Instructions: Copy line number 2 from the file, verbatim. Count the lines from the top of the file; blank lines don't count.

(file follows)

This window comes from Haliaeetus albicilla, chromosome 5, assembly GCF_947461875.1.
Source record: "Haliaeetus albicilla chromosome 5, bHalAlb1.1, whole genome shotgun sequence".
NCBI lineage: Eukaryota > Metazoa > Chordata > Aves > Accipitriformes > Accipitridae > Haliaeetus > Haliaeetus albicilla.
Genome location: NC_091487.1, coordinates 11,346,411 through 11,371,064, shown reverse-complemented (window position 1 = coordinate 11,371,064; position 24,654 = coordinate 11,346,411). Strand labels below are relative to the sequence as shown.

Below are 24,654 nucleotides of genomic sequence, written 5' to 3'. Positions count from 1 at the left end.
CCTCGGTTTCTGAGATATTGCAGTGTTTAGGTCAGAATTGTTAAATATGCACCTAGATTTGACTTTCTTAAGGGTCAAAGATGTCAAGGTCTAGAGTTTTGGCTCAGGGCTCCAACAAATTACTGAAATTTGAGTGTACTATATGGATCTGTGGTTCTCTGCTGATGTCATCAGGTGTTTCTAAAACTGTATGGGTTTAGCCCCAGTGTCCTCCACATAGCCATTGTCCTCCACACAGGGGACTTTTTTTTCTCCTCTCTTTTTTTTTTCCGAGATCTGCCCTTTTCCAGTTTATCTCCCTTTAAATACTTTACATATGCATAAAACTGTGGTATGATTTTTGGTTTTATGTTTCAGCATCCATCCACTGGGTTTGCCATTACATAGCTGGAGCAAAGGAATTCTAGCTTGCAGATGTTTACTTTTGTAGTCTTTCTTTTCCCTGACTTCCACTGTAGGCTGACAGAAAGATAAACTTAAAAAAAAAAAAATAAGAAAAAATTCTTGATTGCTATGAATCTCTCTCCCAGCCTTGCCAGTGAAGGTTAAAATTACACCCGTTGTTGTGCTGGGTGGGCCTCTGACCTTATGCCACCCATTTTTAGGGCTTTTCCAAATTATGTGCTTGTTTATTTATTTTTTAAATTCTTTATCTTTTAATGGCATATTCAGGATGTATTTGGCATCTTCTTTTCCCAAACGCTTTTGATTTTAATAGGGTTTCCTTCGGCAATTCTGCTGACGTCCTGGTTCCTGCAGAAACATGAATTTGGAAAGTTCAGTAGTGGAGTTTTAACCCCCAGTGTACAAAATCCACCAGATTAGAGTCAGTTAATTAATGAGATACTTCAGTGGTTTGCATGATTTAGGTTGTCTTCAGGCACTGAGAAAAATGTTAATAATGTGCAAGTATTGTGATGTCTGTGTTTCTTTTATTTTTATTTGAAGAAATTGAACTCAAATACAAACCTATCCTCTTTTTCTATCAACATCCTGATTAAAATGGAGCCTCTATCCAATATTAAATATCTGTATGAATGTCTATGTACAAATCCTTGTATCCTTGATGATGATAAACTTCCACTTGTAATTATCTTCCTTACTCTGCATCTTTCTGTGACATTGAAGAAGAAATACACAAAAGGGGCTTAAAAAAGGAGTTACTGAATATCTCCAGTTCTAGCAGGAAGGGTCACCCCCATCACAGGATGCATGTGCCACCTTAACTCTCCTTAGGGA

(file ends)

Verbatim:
Source record: "Haliaeetus albicilla chromosome 5, bHalAlb1.1, whole genome shotgun sequence".